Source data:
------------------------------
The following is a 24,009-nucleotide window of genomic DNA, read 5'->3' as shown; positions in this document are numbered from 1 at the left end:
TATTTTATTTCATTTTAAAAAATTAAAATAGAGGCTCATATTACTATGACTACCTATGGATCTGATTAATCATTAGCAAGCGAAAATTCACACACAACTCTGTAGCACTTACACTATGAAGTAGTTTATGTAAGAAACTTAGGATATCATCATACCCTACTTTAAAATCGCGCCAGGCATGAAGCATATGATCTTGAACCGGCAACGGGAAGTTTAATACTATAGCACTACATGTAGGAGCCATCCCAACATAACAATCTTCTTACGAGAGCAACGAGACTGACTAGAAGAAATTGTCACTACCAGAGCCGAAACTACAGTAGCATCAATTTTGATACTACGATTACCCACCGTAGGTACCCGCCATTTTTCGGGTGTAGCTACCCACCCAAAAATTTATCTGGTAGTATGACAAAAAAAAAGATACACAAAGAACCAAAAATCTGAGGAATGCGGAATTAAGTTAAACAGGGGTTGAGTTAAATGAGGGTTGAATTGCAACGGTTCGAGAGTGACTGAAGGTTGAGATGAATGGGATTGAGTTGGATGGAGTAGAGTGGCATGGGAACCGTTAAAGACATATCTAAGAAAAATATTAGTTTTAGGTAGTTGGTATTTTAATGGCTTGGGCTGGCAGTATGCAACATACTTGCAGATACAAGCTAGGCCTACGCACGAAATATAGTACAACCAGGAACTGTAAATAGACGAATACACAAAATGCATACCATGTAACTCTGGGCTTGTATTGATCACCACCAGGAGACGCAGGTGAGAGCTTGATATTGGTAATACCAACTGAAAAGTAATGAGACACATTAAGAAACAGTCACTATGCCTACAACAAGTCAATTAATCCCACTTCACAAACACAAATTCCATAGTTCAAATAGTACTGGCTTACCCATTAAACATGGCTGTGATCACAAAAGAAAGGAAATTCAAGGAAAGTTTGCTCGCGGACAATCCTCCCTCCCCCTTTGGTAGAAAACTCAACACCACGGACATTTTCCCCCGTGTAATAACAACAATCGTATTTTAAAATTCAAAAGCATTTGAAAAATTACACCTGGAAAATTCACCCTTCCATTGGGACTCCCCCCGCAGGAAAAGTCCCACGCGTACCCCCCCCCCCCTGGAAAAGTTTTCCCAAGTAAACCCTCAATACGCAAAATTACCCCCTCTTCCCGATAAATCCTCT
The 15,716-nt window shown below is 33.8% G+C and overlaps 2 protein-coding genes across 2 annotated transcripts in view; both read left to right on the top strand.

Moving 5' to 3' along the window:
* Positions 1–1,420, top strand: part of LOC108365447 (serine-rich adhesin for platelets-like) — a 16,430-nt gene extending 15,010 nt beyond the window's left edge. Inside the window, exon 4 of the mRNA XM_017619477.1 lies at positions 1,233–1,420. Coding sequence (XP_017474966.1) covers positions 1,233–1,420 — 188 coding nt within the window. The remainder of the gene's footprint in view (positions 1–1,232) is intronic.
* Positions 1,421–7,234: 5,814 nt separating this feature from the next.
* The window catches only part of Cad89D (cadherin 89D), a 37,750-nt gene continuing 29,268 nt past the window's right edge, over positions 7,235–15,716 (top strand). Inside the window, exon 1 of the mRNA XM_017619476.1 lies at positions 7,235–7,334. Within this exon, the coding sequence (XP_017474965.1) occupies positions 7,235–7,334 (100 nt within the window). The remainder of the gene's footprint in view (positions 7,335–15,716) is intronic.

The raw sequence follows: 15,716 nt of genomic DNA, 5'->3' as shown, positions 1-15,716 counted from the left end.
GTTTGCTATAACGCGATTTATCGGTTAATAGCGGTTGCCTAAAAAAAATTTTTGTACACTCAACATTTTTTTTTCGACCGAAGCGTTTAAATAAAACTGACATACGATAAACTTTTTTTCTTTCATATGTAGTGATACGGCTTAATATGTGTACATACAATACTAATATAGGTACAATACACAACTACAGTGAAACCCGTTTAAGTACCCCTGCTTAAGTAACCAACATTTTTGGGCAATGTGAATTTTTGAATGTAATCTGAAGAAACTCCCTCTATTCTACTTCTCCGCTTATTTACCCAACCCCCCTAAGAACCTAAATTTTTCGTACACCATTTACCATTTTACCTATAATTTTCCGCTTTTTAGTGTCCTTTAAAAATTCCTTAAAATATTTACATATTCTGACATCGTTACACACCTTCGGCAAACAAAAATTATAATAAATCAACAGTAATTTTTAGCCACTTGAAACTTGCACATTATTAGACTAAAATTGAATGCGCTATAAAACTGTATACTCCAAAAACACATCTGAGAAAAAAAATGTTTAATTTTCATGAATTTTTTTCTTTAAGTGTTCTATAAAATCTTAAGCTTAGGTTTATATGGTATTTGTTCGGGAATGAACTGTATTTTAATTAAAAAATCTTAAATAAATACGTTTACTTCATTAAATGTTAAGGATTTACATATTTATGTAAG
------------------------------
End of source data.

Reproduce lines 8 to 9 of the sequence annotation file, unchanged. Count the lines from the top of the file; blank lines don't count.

The raw sequence follows: 15,716 nt of genomic DNA, 5'->3' as shown, positions 1-15,716 counted from the left end.
GTTTGCTATAACGCGATTTATCGGTTAATAGCGGTTGCCTAAAAAAAATTTTTGTACACTCAACATTTTTTTTTCGACCGAAGCGTTTAAATAAAACTGACATACGATAAACTTTTTTTCTTTCATATGTAGTGATACGGCTTAATATGTGTACATACAATACTAATATAGGTACAATACACAACTACAGTGAAACCCGTTTAAGTACCCCTGCTTAAGTAACCAACATTTTTGGGCAATGTGAATTTTTGAATGTAATCTGAAGAAACTCCCTCTATTCTACTTCTCCGCTTATTTACCCAACCCCCCTAAGAACCTAAATTTTTCGTACACCATTTACCATTTTACCTATAATTTTCCGCTTTTTAGTGTCCTTTAAAAATTCCTTAAAATATTTACATATTCTGACATCGTTACACACCTTCGGCAAACAAAAATTATAATAAATCAACAGTAATTTTTAGCCACTTGAAACTTGCACATTATTAGACTAAAATTGAATGCGCTATAAAACTGTATACTCCAAAAACACATCTGAGAAAAAAAATGTTTAATTTTCATGAATTTTTTTCTTTAAGTGTTCTATAAAATCTTAAGCTTAGGTTTATATGGTATTTGTTCGGGAATGAACTGTATTTTAATTAAAAAATCTTAAATAAATACGTTTACTTCATTAAATGTTAAGGATTTACATATTTATGTAAG